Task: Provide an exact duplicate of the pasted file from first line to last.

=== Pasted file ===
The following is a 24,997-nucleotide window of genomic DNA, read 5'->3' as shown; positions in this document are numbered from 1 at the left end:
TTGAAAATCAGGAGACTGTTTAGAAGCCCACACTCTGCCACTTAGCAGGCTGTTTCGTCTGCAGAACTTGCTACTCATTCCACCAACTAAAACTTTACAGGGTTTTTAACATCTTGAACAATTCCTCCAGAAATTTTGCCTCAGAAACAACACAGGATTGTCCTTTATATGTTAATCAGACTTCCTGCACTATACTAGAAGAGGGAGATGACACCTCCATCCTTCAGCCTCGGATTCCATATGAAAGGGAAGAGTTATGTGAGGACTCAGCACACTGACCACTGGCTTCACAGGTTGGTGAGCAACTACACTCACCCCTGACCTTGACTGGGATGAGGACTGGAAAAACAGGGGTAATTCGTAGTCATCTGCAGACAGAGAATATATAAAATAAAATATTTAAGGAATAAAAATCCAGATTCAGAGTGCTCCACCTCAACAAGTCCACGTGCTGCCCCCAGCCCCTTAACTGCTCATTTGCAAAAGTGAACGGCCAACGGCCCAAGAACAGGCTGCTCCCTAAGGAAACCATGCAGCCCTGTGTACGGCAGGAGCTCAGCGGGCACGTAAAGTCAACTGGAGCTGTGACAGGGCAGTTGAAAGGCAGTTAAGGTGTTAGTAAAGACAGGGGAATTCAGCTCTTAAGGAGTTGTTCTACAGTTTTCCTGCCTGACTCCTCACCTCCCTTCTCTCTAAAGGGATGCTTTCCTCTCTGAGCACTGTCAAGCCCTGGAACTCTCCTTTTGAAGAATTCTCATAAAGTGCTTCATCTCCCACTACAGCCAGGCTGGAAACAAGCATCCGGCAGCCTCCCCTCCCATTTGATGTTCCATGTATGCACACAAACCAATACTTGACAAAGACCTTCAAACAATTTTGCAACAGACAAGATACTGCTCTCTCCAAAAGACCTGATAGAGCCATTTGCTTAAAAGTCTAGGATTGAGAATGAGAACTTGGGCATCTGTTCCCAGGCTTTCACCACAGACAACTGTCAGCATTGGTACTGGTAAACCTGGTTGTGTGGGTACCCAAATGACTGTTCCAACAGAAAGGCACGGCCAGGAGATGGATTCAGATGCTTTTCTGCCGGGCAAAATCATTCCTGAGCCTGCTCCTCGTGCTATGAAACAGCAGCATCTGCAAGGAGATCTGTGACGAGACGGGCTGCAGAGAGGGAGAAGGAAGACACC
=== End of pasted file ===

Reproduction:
The following is a 24,997-nucleotide window of genomic DNA, read 5'->3' as shown; positions in this document are numbered from 1 at the left end:
TTGAAAATCAGGAGACTGTTTAGAAGCCCACACTCTGCCACTTAGCAGGCTGTTTCGTCTGCAGAACTTGCTACTCATTCCACCAACTAAAACTTTACAGGGTTTTTAACATCTTGAACAATTCCTCCAGAAATTTTGCCTCAGAAACAACACAGGATTGTCCTTTATATGTTAATCAGACTTCCTGCACTATACTAGAAGAGGGAGATGACACCTCCATCCTTCAGCCTCGGATTCCATATGAAAGGGAAGAGTTATGTGAGGACTCAGCACACTGACCACTGGCTTCACAGGTTGGTGAGCAACTACACTCACCCCTGACCTTGACTGGGATGAGGACTGGAAAAACAGGGGTAATTCGTAGTCATCTGCAGACAGAGAATATATAAAATAAAATATTTAAGGAATAAAAATCCAGATTCAGAGTGCTCCACCTCAACAAGTCCACGTGCTGCCCCCAGCCCCTTAACTGCTCATTTGCAAAAGTGAACGGCCAACGGCCCAAGAACAGGCTGCTCCCTAAGGAAACCATGCAGCCCTGTGTACGGCAGGAGCTCAGCGGGCACGTAAAGTCAACTGGAGCTGTGACAGGGCAGTTGAAAGGCAGTTAAGGTGTTAGTAAAGACAGGGGAATTCAGCTCTTAAGGAGTTGTTCTACAGTTTTCCTGCCTGACTCCTCACCTCCCTTCTCTCTAAAGGGATGCTTTCCTCTCTGAGCACTGTCAAGCCCTGGAACTCTCCTTTTGAAGAATTCTCATAAAGTGCTTCATCTCCCACTACAGCCAGGCTGGAAACAAGCATCCGGCAGCCTCCCCTCCCATTTGATGTTCCATGTATGCACACAAACCAATACTTGACAAAGACCTTCAAACAATTTTGCAACAGACAAGATACTGCTCTCTCCAAAAGACCTGATAGAGCCATTTGCTTAAAAGTCTAGGATTGAGAATGAGAACTTGGGCATCTGTTCCCAGGCTTTCACCACAGACAACTGTCAGCATTGGTACTGGTAAACCTGGTTGTGTGGGTACCCAAATGACTGTTCCAACAGAAAGGCACGGCCAGGAGATGGATTCAGATGCTTTTCTGCCGGGCAAAATCATTCCTGAGCCTGCTCCTCGTGCTATGAAACAGCAGCATCTGCAAGGAGATCTGTGACGAGACGGGCTGCAGAGAGGGAGAAGGAAGACACC